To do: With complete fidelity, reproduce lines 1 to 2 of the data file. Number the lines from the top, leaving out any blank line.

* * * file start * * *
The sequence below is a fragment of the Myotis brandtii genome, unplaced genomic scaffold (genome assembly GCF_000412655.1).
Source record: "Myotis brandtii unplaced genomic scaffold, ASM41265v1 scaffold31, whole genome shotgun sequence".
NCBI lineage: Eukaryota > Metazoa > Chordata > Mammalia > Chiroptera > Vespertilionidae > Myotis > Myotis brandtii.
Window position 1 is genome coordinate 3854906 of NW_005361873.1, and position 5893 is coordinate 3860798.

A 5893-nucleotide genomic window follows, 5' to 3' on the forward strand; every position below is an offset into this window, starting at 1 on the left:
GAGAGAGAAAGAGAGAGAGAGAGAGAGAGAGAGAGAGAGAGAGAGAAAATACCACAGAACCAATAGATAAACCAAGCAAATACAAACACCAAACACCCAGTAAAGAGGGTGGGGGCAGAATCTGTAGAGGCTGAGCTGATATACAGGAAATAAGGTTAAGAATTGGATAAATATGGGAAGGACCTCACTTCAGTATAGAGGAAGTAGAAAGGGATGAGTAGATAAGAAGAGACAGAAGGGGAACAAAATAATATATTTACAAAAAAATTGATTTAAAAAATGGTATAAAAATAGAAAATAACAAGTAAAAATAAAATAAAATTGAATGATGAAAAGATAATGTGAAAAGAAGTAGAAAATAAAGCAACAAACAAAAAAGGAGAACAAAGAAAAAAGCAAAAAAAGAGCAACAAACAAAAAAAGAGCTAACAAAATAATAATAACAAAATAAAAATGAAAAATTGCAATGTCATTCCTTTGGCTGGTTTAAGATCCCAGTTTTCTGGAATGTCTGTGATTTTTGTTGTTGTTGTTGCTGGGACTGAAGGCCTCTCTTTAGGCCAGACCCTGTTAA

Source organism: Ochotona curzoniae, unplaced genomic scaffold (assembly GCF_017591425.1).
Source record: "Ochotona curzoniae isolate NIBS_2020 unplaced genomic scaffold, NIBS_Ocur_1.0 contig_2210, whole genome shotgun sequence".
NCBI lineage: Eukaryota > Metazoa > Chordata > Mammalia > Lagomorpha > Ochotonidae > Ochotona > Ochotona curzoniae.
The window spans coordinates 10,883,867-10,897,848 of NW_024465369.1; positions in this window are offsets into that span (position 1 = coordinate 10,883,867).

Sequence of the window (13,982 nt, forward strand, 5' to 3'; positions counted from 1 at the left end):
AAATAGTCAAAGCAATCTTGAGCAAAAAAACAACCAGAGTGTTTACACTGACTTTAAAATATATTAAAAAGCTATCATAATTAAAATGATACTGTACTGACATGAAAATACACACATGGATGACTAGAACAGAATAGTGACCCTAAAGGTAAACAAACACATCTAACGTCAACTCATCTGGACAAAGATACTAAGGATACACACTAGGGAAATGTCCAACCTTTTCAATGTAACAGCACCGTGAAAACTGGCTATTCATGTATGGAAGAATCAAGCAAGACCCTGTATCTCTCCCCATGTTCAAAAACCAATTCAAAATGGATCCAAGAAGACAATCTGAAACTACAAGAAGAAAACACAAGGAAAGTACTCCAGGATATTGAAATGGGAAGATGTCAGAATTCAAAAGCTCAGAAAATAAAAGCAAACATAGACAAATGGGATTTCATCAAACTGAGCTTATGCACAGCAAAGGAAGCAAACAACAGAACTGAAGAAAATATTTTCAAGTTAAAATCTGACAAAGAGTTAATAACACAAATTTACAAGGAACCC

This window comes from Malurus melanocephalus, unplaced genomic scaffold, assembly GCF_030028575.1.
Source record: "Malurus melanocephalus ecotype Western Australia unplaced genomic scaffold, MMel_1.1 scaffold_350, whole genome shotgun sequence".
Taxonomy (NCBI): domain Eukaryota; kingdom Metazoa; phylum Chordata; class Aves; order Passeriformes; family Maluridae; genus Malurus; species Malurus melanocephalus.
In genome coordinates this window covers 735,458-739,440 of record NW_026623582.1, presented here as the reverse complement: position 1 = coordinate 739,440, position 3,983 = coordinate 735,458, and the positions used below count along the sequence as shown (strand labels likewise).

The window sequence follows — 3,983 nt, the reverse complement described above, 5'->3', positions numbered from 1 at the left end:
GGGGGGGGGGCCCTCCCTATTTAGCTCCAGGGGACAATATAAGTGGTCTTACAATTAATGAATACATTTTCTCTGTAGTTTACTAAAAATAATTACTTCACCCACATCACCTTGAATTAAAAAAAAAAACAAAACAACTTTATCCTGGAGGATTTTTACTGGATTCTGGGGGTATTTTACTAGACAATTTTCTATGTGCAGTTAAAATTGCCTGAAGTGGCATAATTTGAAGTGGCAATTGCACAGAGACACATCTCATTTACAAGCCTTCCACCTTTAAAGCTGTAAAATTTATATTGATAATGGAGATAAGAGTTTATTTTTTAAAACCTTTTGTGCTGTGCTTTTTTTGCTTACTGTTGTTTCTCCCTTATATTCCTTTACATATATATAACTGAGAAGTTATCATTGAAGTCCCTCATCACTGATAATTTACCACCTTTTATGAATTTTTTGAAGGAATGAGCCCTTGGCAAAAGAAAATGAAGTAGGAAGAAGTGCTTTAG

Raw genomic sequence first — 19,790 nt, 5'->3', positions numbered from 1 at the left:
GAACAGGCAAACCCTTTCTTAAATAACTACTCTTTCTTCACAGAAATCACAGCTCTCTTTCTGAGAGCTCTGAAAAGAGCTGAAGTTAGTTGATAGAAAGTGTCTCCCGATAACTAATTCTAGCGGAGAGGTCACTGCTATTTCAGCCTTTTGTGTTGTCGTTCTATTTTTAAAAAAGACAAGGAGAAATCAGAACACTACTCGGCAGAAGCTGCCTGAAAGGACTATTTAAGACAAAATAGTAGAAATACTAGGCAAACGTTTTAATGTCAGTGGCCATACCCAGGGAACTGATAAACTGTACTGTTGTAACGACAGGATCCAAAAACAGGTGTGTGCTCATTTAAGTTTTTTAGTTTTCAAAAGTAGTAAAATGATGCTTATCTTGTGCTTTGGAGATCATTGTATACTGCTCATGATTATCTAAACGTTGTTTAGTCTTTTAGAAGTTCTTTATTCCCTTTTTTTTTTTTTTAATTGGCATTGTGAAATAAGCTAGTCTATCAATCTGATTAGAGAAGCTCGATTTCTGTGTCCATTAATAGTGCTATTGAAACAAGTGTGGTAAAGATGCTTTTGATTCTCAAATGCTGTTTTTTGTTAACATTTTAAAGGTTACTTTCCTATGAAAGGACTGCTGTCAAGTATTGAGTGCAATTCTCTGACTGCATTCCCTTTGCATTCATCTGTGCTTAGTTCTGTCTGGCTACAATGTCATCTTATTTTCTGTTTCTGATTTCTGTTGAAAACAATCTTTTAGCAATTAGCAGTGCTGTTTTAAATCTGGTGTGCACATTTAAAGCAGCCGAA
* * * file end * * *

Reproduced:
The sequence below is a fragment of the Myotis brandtii genome, unplaced genomic scaffold (genome assembly GCF_000412655.1).
Source record: "Myotis brandtii unplaced genomic scaffold, ASM41265v1 scaffold31, whole genome shotgun sequence".